Steve Martin’s ‘Father of the Bride’ reunion is ‘mini-movie’ with dose of 2020
Father of the ... groom?
Kieran Culkin’s little Matty Banks is now grown up and calling a family meeting, and he’s doing it in “Father of the Bride Part 3(ish),” a reunion special of sorts that premieres on Netflix Friday and plops the beloved Banks family in the middle of the pandemic.
The confab gathers the original cast from the 1991 romantic comedy “Father of the Bride” — Steve Martin, Diane Keaton, Martin Short, Kimberly Williams-Paisley, Kieran Culkin and George Newbern — on Friday for a virtual family meeting.
The special, which benefits World Central Kitchen, will stream on Netflix, YouTube and Facebook at 3 p.m. Pacific. It promises a few special guests too.
“This is an actual mini-movie with a story and everything!” Martin tweeted Thursday.
“Finally! So happy to tell you I’ve made a new movie— FATHER OF THE BRIDE PART 3 (ish),” added Meyers on Instagram. “Ish is because it’s not as long as a movie but I think you’re going to like it!”
In a teaser released Thursday, the 2020 version of frugal patriarch George (Martin) is running late for the family meeting because he’s washing his hands (“One more ‘Happy Birthday’ to go!” he shouts).
A Tuesday teaser gave fans a glimpse at George’s email inbox, which featured Annie’s (Williams-Paisley) digitized wedding photo album, plenty of meeting reminders from Matty, a “HALOOO!!!” missive from Franck (Short) and an order confirmation email from “Masks-R-Us”.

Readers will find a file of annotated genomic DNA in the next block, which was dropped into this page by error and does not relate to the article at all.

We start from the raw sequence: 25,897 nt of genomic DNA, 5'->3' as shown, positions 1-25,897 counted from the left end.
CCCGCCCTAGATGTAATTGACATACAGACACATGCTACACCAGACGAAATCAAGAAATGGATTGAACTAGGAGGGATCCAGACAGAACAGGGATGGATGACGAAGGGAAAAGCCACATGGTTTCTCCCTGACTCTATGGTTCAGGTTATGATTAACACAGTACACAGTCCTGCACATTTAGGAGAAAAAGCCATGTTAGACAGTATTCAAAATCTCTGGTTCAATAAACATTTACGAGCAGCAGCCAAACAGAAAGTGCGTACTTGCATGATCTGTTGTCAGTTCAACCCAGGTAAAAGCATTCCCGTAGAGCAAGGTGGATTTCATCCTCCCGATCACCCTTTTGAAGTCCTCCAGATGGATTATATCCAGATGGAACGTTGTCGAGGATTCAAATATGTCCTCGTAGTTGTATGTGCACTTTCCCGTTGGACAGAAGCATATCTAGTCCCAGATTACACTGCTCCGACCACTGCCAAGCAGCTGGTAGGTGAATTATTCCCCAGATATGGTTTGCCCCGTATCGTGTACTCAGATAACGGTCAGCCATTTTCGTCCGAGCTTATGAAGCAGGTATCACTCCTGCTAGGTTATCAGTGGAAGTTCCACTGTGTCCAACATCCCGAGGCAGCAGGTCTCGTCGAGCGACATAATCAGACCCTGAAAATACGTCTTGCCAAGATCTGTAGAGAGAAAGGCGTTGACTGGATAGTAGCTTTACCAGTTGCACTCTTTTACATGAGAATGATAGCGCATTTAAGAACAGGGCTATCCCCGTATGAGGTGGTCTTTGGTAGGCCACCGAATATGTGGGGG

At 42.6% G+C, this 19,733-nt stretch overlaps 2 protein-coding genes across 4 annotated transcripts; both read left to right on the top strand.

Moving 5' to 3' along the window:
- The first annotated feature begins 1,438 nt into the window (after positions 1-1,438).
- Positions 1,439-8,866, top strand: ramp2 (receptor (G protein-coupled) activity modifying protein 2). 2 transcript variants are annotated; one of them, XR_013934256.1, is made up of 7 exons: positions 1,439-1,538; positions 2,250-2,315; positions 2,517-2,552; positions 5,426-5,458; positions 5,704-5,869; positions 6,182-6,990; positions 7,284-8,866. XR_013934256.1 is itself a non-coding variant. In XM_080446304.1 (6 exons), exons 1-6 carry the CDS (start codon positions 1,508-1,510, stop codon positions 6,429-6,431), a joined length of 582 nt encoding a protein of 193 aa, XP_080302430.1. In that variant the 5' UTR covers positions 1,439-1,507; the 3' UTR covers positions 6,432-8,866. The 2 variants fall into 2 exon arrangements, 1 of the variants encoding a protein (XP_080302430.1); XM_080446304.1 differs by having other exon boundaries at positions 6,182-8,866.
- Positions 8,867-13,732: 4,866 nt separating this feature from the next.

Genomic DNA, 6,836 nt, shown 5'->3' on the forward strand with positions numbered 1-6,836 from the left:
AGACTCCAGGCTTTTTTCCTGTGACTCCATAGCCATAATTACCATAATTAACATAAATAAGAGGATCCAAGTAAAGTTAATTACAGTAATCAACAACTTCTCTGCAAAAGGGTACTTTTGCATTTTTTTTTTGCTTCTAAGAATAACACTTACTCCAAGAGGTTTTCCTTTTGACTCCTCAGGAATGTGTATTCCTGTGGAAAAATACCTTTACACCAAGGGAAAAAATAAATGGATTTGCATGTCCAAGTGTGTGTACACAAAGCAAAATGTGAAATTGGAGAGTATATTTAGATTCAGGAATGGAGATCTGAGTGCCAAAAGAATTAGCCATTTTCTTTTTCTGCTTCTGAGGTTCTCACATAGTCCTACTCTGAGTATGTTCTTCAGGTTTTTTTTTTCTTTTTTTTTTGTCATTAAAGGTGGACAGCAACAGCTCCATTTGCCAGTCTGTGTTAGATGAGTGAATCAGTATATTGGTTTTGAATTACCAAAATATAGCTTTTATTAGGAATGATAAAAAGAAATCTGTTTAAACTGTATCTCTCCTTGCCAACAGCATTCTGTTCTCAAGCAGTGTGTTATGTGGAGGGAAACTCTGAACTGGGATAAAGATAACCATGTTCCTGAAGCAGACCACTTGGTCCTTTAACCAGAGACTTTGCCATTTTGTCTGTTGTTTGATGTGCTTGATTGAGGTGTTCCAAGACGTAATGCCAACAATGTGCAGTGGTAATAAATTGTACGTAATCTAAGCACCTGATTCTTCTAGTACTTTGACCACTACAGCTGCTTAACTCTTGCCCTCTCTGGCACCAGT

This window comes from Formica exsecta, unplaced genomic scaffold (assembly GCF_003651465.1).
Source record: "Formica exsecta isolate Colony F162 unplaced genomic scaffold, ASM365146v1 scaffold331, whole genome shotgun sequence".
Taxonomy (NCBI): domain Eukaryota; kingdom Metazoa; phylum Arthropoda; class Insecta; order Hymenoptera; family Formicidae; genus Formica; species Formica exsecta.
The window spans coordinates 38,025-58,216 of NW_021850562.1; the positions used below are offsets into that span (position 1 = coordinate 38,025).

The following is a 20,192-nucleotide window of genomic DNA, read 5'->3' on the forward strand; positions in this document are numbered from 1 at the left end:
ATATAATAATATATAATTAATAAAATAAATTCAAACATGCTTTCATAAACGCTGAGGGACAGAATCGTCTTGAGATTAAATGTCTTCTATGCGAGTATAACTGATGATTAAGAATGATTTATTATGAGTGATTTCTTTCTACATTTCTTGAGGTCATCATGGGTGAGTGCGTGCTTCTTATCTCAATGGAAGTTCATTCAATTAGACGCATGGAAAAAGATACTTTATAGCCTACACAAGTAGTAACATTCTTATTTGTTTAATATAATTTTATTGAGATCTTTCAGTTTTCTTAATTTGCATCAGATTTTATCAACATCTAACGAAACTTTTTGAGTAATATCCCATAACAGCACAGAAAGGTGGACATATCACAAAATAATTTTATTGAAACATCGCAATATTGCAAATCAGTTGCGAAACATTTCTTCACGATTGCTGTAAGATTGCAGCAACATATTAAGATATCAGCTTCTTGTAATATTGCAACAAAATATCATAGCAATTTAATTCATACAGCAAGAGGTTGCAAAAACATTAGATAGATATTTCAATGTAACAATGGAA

The special is written and directed by Nancy Meyers, who cowrote the original film and its 1995 followup. The latter film featured both the erstwhile bride Annie (Williams-Paisley) and the mother of the bride Nina (Keaton) pregnant at the same time — as the overly enthusiastic wedding planner Franck announced in the trailer.
The news comes on the same day Deadline reported that Warner Bros. is developing a LatinX reboot of the franchise with Matt Lopez writing the script.
The 1991 film, a remake of the 1950s version starring Spencer Tracy, Joan Bennett and Elizabeth Taylor, was eviscerated in its Times review but went on to be a box-office and cult hit.
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